Delivering at home

Delivering at home

BUTHA-BUTHE -THE Linakeng Health Centre has stopped delivering babies due to a serious shortage of electricity, thepost heard last week.
The last operations were carried out in June 2017 a situation that has never been addressed for two years.
MPs and other government officials were incensed when they were told of the development last week.
The health centre serves over 20 000 people and the unavailability of such an essential service could increase the rate of maternal and infant mortality, as many women end up delivering their babies at home.

Teboho Lebula, the nurse-in-charge at the centre, revealed the sad state of affairs during an oversight visit to Butha-Buthe health facilities by the Parliament’s Social Cluster Portfolio committee.
The visit was also extended to three health centres in Mokhotlong district.
Lebula said the lack of electricity was the main cause of the problems at the health centre.
Lebula said the solar system at the centre had been affected by battery failure.
“We were told that the battery died because no one poured distilled water into it,” she said.

The Ministry of Health’s Head of Family Health, Dr ‘Makhoase Ranyali, questioned the decision to suspend the delivery of babies, saying they could be done even under candlelight or lamps.
Others wondered why the centre could not utilise a generator that is available.
However, Lebula dismissed suggestions that authorities at the centre were being lazy, maintaining that staff “do all that they can” to provide services during emergencies.
This health centre services 46 villages, 30 of which are in remote areas.
It has four health posts and three of them offer intermittent services because of bad weather conditions.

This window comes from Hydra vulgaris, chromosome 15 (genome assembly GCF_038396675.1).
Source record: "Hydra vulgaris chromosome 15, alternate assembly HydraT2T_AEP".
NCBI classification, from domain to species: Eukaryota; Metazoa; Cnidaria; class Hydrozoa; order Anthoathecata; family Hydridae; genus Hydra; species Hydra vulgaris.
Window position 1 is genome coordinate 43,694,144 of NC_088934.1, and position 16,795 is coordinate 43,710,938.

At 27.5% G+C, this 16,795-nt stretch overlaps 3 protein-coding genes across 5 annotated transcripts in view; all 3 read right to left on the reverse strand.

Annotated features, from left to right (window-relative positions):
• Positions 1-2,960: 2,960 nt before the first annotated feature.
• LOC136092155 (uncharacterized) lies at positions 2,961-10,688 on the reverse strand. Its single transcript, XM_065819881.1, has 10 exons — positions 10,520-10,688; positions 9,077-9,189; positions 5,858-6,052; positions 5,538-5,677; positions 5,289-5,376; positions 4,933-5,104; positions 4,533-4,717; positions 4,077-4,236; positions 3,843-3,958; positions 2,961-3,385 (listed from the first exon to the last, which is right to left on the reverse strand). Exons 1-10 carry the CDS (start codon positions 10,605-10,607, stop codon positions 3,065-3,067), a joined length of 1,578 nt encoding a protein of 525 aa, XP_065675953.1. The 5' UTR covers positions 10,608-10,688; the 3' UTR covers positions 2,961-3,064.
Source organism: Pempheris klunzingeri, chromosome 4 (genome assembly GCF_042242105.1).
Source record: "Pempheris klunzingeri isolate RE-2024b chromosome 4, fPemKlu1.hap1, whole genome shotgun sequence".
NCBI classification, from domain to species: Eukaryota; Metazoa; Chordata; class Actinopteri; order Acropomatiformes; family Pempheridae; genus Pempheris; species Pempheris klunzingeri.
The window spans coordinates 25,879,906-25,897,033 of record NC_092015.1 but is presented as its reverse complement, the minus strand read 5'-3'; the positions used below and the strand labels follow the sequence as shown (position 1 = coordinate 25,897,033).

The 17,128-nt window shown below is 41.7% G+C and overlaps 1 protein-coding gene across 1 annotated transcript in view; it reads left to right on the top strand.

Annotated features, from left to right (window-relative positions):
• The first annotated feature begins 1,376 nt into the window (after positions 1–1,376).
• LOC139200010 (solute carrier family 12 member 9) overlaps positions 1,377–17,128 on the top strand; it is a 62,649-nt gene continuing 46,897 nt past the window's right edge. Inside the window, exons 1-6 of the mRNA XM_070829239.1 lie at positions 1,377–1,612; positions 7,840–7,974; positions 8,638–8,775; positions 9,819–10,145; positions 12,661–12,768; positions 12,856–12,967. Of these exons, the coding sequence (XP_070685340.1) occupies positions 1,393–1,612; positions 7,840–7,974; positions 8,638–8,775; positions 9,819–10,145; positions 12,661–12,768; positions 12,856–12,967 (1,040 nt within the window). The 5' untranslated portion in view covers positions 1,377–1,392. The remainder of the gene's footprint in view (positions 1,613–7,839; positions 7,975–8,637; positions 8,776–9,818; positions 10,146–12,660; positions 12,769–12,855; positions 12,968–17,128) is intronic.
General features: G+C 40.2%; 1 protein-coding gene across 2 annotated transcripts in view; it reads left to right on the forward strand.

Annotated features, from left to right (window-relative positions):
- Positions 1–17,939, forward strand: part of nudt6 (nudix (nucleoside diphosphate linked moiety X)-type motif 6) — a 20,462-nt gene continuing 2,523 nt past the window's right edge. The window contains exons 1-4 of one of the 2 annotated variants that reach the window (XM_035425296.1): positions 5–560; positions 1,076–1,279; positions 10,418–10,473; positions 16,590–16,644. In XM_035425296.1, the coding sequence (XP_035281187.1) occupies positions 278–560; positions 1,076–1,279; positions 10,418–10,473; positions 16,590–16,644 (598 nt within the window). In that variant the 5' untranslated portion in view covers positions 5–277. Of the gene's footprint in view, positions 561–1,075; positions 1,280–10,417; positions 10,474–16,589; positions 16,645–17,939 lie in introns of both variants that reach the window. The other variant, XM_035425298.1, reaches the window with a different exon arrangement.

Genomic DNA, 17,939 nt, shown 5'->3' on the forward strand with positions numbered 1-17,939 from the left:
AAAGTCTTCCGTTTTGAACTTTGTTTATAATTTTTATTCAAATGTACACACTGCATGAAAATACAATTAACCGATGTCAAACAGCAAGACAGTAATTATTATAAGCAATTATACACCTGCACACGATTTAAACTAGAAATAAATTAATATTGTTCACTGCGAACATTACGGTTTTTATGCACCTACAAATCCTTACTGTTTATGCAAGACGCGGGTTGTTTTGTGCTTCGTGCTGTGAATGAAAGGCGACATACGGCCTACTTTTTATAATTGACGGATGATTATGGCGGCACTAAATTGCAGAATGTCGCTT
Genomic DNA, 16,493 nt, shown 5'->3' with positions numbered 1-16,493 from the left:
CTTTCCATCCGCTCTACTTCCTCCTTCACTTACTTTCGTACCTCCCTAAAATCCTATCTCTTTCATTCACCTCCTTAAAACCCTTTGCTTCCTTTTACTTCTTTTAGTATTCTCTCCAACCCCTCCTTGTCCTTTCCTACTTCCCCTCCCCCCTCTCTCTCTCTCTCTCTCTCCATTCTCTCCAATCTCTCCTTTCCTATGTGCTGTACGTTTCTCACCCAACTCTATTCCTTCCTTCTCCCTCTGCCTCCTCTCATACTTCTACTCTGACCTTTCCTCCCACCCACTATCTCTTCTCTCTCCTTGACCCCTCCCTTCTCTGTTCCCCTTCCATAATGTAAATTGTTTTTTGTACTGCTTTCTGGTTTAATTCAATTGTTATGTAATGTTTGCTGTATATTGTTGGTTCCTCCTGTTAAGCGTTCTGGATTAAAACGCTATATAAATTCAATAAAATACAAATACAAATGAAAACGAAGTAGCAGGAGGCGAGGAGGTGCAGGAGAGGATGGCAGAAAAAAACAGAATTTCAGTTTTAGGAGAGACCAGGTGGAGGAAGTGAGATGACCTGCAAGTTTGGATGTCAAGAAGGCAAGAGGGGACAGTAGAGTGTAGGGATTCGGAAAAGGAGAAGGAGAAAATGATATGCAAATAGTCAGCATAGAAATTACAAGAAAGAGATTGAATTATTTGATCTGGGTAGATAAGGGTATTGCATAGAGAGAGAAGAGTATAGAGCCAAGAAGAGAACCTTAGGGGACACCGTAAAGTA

Dr Lebohang Sao said the faulty solar system was not the main issue but the incompetent maintenance officers.
“Had our maintenance officer been trained in solar maintenance they could have probably been fixed,” she said, adding that solar system problems were not peculiar to the centre.
She said other centres, such as Tsime, had managed to navigate through the problem.

Lebula said they were waiting for the Lesotho Millennium Development Agency (LMDA) to inspect the electricity and solar system.
The LMDA oversees and manages implementation of work in progress which were not finalised by the Millennium Challenge Account (MCA).
The LMDA built the health centre under Phase One of the MCA programme.

Lebula says the centre cannot afford costs associated with running the generator as an alternative power source.
The visiting entourage, which included MPs, the district health officer, District Administrator and Dr Ranyali, appeared stunned by Lebula’s claims.
Butha-Buthe district is now left with three hospitals performing baby deliveries, Seboche, Butha-Buthe and St Paul Health Centre after Linakeng suspended services.
This has posed a serious problem for pregnant women from rural areas that used to rely on Linakeng for services but now have to travel for about 25km to the nearest health facilities.
‘Malukisang Qhoomo, chairperson of the clinics committee, said after the visit, they still do not understand why the management of the clinic decided to shut down the baby-delivery services.
“We used to deliver our babies in candle-lit rooms in our times,” Qhoomo said.

She said the situation is dire, claiming that she witnessed two pregnant women delivering babies a few meters away from the centre.
Qhoomo further alleged that nurses ignored requests by villagers to help pregnant women on the brink of delivery, saying they only help people within the centre’s premises.
The chairperson of Parliament’s Social Cluster, Fako Moshoeshoe, expressed concern at the prevailing situation.
A patient at the health centre, ‘Mapalesa Makhoathi, said “it is really frustrating” for pregnant women to travel long distances to deliver.
She said high travel expenses forced many women to deliver unsafely at home.

Makhoathi said unlike in the past, traditional birth attendants who could help with home births are no longer available in communities, posing a serious threat to the lives of pregnant women who have to be assisted by unskilled women.
She says although she knew nothing about delivering a baby, she was once part of a delivery party that served a mother in need.

Rose Moremoholo

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